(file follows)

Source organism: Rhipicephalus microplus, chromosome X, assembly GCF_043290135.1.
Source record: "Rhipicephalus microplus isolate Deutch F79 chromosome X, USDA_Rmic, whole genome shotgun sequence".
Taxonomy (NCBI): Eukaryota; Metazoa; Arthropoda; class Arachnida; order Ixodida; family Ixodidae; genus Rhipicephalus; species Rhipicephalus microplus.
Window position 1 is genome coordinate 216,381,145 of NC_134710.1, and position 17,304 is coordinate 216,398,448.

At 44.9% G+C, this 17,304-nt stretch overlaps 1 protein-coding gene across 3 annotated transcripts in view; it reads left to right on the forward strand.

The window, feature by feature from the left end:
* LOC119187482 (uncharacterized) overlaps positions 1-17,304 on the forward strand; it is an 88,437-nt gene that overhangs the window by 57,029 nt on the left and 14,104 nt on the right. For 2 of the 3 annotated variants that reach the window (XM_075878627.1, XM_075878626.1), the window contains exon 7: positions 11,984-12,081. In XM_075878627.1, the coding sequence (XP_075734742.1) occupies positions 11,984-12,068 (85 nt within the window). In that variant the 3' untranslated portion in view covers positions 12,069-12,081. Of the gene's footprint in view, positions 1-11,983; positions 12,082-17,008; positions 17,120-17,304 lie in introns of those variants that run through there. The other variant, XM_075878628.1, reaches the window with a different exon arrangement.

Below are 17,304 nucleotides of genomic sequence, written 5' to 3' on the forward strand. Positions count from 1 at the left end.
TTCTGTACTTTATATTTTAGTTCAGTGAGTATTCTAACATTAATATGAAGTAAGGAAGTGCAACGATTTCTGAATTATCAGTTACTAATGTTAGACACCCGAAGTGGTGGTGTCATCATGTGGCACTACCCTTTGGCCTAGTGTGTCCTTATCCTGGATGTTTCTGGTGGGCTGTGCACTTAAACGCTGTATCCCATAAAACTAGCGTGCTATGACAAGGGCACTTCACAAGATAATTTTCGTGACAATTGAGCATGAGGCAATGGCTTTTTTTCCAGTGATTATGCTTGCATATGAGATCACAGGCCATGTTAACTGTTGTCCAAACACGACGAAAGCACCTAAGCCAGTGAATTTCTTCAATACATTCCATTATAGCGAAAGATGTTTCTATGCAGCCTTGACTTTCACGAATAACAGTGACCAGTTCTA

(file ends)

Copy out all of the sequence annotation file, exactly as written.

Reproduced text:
Source organism: Rhipicephalus microplus, chromosome X, assembly GCF_043290135.1.
Source record: "Rhipicephalus microplus isolate Deutch F79 chromosome X, USDA_Rmic, whole genome shotgun sequence".
Taxonomy (NCBI): Eukaryota; Metazoa; Arthropoda; class Arachnida; order Ixodida; family Ixodidae; genus Rhipicephalus; species Rhipicephalus microplus.
Window position 1 is genome coordinate 216,381,145 of NC_134710.1, and position 17,304 is coordinate 216,398,448.

At 44.9% G+C, this 17,304-nt stretch overlaps 1 protein-coding gene across 3 annotated transcripts in view; it reads left to right on the forward strand.

The window, feature by feature from the left end:
* LOC119187482 (uncharacterized) overlaps positions 1-17,304 on the forward strand; it is an 88,437-nt gene that overhangs the window by 57,029 nt on the left and 14,104 nt on the right. For 2 of the 3 annotated variants that reach the window (XM_075878627.1, XM_075878626.1), the window contains exon 7: positions 11,984-12,081. In XM_075878627.1, the coding sequence (XP_075734742.1) occupies positions 11,984-12,068 (85 nt within the window). In that variant the 3' untranslated portion in view covers positions 12,069-12,081. Of the gene's footprint in view, positions 1-11,983; positions 12,082-17,008; positions 17,120-17,304 lie in introns of those variants that run through there. The other variant, XM_075878628.1, reaches the window with a different exon arrangement.

Below are 17,304 nucleotides of genomic sequence, written 5' to 3' on the forward strand. Positions count from 1 at the left end.
TTCTGTACTTTATATTTTAGTTCAGTGAGTATTCTAACATTAATATGAAGTAAGGAAGTGCAACGATTTCTGAATTATCAGTTACTAATGTTAGACACCCGAAGTGGTGGTGTCATCATGTGGCACTACCCTTTGGCCTAGTGTGTCCTTATCCTGGATGTTTCTGGTGGGCTGTGCACTTAAACGCTGTATCCCATAAAACTAGCGTGCTATGACAAGGGCACTTCACAAGATAATTTTCGTGACAATTGAGCATGAGGCAATGGCTTTTTTTCCAGTGATTATGCTTGCATATGAGATCACAGGCCATGTTAACTGTTGTCCAAACACGACGAAAGCACCTAAGCCAGTGAATTTCTTCAATACATTCCATTATAGCGAAAGATGTTTCTATGCAGCCTTGACTTTCACGAATAACAGTGACCAGTTCTA